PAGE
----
• No……..The Italians turned the M1 Garand into the BM-59. And before you ask, if you haven;t already researched it, the mag fed M1 using 30-06 and BAR mags would not work because the BAR magazine prings could not push the cartridges up fast enough, the bolt cycled too quickly and the travel was not long enough (combined with the weak magazine spirng). Also, too much material had to be removed from the receiver in order to fit the magazines. WHat was done was a new receiver was made that was slightly longer, but required new forgings rather than used existing stock. Also, there was no magazine interchangeability between this new rifle and the BAR. But, the end of the war canned the whole idea. The shorter 7.62×51 Nato cartridge made the conversion much more practical, which the Italians took advnatage of.

  2. Your warning about the rewelds is good advice. I’ve owned two BM59s in the past. The first one never worked right, and the second one blew up. Both were rewelds. Too bad, because the concept was great. Back around 1960 the NRA ran a cover story in their magazine regarding a firearms developer who had created an M1 conversion process that turned the rifle into a BM59-like weapon. The NRA pondered the question of why the Army developed the M14 when the conversion of M1s would have cost a fraction of that. Some things never seem to change.

    • It’s called Army Intelligence and Cold War spending, regardless of whether it was cheaper they needed to have bigger an better weapons over the Soviets and retooling a rifle the Soviets already knew about was a no-go.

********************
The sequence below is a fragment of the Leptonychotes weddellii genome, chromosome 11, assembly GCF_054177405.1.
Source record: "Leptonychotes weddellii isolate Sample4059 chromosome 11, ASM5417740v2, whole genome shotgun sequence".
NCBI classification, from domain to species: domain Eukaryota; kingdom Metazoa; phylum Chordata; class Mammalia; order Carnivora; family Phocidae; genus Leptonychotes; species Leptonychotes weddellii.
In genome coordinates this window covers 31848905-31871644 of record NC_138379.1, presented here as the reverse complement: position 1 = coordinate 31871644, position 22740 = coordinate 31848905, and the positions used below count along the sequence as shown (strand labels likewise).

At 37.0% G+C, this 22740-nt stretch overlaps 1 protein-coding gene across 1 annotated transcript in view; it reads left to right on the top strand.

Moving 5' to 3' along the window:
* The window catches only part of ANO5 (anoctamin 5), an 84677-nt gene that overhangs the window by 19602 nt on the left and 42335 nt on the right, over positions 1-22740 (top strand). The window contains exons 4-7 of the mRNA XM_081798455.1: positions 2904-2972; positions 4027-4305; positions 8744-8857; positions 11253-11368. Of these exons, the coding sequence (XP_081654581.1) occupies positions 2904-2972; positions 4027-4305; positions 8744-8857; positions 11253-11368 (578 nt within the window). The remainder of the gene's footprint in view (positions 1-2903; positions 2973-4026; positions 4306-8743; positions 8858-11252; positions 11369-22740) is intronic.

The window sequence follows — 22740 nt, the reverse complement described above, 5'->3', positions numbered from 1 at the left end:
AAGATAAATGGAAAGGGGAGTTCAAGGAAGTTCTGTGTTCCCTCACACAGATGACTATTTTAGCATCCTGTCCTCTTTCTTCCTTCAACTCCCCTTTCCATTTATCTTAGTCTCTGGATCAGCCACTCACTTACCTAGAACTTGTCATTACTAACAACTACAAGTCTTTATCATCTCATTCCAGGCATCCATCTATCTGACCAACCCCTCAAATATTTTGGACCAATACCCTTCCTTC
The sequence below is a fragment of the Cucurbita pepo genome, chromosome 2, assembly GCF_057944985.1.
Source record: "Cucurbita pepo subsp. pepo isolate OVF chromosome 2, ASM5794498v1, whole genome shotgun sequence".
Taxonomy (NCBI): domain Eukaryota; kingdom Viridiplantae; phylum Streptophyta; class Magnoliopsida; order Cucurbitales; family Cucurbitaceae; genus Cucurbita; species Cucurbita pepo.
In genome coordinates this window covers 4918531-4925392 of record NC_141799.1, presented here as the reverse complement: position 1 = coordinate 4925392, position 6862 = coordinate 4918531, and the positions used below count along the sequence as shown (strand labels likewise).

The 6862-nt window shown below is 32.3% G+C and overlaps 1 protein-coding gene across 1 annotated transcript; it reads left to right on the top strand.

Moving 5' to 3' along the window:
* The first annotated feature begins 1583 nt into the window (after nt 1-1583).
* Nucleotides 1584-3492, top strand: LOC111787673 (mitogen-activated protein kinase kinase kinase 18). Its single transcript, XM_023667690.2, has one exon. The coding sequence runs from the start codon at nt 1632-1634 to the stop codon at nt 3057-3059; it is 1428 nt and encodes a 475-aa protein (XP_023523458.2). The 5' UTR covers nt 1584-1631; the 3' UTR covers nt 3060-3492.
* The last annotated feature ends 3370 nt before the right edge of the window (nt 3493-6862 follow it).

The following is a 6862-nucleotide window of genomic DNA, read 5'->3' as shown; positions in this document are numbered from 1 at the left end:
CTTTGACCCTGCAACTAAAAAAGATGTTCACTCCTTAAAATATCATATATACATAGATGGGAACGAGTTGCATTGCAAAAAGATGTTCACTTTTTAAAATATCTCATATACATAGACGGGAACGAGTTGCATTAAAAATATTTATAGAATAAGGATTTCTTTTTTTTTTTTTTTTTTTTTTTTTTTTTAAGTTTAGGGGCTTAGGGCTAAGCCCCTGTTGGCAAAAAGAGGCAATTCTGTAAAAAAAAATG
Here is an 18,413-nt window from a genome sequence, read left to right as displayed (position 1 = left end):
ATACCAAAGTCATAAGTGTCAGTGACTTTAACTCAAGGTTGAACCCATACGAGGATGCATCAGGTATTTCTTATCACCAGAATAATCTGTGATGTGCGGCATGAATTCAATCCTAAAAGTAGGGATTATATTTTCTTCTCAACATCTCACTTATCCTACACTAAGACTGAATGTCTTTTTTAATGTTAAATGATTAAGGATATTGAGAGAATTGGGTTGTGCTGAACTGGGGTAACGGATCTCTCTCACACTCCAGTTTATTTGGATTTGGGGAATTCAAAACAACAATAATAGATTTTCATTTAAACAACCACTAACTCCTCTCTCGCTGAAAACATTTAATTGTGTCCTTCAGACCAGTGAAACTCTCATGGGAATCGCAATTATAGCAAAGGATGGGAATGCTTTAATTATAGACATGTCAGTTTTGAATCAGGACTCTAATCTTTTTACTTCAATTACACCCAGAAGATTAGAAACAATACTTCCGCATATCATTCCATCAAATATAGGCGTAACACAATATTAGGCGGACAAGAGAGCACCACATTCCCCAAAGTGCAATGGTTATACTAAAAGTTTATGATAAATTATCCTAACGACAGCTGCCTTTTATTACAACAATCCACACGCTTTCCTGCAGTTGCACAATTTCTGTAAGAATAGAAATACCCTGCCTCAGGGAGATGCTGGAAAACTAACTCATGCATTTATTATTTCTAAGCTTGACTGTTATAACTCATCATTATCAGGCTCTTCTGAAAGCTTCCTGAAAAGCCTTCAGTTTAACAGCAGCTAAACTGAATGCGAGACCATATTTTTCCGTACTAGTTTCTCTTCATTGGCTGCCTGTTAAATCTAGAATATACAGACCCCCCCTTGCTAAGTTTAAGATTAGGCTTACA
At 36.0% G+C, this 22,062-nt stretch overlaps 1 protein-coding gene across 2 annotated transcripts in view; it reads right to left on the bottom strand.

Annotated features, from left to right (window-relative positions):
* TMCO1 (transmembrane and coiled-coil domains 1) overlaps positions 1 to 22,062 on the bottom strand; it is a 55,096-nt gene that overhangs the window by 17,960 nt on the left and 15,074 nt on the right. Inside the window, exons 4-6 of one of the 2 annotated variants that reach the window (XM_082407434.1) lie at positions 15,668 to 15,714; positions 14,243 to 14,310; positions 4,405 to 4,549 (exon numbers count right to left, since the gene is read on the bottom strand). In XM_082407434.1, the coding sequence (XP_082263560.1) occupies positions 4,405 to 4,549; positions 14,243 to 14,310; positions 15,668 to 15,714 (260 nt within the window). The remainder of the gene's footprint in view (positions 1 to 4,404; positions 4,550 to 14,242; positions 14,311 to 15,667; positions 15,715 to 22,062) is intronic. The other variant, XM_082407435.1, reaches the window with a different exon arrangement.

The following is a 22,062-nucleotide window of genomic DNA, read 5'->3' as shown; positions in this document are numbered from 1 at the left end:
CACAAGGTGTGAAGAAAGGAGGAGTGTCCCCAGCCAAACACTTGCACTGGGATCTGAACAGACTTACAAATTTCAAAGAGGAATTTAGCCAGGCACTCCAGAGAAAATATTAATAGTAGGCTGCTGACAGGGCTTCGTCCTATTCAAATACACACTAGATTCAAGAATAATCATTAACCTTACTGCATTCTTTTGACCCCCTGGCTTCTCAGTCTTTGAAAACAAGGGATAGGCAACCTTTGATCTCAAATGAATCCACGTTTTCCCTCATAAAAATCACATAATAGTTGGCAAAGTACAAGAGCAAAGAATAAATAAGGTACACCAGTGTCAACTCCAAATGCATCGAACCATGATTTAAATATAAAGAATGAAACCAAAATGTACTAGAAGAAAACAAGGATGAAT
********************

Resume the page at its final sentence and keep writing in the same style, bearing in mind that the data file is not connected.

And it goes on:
• For practical purposes, it is. But it retains the look of the M1 with the gas trap way at the front of the barrel. E-Sarco sells BM59 parts kits that hobbyists use to build their own semi-auto BM59 onto $600 Garand receivers. Bipasses the whole re-weld thing the author was worried about.

    • It was done by converting existing M1 rifles to use magazines, which could be done rather cheaply and quickly, instead of being a new rifle (M14) which required more than 10 years of development and millions of dollars. Note that the US had been toying around adding a magazine to the Garand since the latter part of WWII and the M14 was originally sold as a rifle that could be built using Garand tooling with minor changes, which turned out to not to be the case. But it did help the US to find a way out of buying the FAL

      • WHat makes the concept of altering the M1 Garand to magazine fed is the 7.62×51 cartridge, which is shorter. The 30-06 cartridge is longer, thus, when trying to adapt that cartridge for magazine feeding, there was not enough time for the follower/spring of the magazine to push the next cartridge up for chambering before the bolt returned on it’s forward movement.

    • You are a green horn idiot on firear!ms. Your ? is stupid,I Ser you know nothing about firearms,just a common wanna -a- be! Good Day!